An Iranian lawmaker says the US military is not ready to engage in a new front in Syria, warning that a possible war in the Arab country would spread across the whole region.
“I suppose the US will not repeat the mistake [Washington made] in Iraq and Afghanistan in Syria,” Alaeddin Boroujerdi, the chairman of the Iranian Majlis (parliament) Foreign Policy and National Security Committee, said on Saturday.
“On the one hand, the US — economically speaking and considering the fact that it is shouldering the heavy burden of the war in Afghanistan — has no capacity to open a new front, while on the other hand, US allies and NATO nations are still trapped in the mire of Afghanistan (war),” he explained.
Boroujerdi stressed that unlike in Afghanistan and Iraq, any military intervention in Syria would spread to other countries in the region. “Of course this contradicts the interests the Americans are pursuing in the Middle East,” he added.
The Iranian legislator’s remarks came one day after US Defense Secretary Chuck Hagel said the Pentagon was moving forces into place in case US President Barack Obama opts for military action against Syria.
Boroujerdi reiterated Tehran’s position that the only way out of the prolonged crisis in Syria is through a peaceful political solution, which would end the Western-backed militancy in the Arab country.
“Negotiations should be held with the aim of ending this crisis and the acts of the US and its allies, and particularly their support for terrorist groups [in Syria],” he urged, holding Washington responsible for the spillover of terrorism out of the Syrian borders.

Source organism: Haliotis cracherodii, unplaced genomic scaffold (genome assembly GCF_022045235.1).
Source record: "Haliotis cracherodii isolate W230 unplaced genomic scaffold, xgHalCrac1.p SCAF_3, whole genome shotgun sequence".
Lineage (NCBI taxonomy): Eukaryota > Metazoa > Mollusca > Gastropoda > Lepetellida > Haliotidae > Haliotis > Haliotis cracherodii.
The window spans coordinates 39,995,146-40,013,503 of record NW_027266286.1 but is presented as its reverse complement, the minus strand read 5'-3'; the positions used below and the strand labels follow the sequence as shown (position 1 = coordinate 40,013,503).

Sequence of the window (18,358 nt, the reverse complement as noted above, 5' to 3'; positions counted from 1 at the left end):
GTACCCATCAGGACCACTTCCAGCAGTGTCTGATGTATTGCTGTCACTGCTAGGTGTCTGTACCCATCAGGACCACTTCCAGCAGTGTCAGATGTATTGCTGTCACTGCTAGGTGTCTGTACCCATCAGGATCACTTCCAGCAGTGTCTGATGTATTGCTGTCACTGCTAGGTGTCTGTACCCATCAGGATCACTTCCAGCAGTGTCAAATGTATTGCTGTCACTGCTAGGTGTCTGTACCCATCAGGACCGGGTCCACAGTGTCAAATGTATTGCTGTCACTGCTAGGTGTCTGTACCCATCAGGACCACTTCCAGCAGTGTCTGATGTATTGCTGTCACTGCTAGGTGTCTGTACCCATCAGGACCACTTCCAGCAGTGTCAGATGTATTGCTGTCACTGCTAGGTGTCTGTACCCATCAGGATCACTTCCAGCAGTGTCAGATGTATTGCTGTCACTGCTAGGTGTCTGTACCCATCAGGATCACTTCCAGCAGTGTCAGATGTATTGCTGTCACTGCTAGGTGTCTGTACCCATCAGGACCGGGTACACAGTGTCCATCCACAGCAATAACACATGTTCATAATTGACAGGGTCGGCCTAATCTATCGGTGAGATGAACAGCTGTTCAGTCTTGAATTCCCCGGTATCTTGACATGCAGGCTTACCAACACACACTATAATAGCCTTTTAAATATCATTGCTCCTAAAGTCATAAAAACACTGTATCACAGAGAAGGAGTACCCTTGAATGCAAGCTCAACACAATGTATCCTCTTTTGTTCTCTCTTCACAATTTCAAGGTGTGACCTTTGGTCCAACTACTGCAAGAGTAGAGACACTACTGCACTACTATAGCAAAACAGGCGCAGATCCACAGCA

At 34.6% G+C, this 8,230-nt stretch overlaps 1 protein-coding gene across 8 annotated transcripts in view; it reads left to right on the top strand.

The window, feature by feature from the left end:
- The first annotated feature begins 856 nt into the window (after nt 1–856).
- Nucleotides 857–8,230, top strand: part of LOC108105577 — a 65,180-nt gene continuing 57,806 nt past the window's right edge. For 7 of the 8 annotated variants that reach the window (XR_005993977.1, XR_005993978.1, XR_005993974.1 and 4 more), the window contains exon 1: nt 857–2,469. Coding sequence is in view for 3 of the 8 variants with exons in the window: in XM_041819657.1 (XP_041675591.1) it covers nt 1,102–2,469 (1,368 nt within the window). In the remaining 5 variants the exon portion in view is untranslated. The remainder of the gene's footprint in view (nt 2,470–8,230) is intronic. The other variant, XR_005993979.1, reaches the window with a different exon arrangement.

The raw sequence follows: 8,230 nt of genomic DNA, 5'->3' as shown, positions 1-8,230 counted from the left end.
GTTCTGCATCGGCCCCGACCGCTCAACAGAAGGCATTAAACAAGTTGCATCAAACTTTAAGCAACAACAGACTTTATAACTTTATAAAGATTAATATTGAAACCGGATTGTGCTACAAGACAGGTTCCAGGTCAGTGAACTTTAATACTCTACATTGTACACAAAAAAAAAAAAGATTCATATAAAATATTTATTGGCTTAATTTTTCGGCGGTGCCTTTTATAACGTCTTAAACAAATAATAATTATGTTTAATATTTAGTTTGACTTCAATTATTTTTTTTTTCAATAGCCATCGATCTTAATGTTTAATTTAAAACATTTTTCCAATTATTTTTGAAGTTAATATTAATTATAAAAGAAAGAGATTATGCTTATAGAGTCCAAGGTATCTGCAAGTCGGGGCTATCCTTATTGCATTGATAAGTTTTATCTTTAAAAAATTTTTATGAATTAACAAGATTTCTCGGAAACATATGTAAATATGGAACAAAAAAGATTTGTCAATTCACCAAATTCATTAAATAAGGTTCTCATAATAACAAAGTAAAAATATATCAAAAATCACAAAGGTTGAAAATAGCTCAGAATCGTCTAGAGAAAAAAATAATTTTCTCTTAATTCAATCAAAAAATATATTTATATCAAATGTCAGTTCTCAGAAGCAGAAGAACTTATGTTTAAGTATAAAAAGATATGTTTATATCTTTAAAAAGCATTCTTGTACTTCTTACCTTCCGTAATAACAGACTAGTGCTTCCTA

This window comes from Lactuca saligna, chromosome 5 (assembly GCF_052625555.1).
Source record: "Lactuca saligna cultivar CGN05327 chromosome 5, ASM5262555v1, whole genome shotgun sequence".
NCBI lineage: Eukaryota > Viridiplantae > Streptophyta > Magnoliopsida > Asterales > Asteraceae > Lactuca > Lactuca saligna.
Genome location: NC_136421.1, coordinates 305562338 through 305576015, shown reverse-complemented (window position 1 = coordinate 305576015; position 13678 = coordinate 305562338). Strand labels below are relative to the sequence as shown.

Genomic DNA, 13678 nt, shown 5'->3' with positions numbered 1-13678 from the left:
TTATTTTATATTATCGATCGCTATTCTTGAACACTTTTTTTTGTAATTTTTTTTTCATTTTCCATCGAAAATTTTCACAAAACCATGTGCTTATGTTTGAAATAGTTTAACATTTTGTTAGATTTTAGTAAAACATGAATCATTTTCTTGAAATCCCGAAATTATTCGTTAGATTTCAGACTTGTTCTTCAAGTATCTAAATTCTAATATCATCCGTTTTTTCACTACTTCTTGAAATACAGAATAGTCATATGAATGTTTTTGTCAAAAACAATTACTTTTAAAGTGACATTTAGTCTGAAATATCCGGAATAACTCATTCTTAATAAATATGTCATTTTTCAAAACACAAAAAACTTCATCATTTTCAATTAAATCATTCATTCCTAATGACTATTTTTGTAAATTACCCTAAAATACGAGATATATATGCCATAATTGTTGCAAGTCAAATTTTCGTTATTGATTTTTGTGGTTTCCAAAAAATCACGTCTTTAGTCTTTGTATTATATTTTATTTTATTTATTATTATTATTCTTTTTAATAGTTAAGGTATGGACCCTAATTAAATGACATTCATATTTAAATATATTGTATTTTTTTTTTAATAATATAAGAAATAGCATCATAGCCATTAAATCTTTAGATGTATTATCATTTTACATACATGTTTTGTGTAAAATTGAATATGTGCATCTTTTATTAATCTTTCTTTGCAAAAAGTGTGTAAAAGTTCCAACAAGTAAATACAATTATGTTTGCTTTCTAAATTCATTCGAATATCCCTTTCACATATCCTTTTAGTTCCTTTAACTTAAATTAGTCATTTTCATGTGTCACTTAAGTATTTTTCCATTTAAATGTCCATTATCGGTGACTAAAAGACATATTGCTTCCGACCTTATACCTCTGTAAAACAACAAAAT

The lawmaker also condemned a recent chemical attack in the suburbs of Damascus, expressing hope that UN inspectors in Syria will “have the courage” to tell the world the truth about the deadly attack, which he said appears to a resort by desperate anti-government militants.
On Wednesday, Syria’s opposition claimed that around 1,300 people were killed in a government chemical attack on militant strongholds in the Damascus suburbs of Ain Tarma, Zamalka and Jobar.
But the Syrian Army strongly rejected any role in the alleged chemical attack, saying the accusations were fabricated to distract a visiting team of the UN chemical weapons experts and to cover up militants’ losses.
Syria has been gripped by deadly unrest since 2011. According to reports, the Western powers and their regional allies — especially Qatar, Saudi Arabia, and Turkey — are supporting the militants operating inside Syria.
According to the United Nations, more than 100,000 people have been killed and several million more displaced due to the violence.
By Press TV
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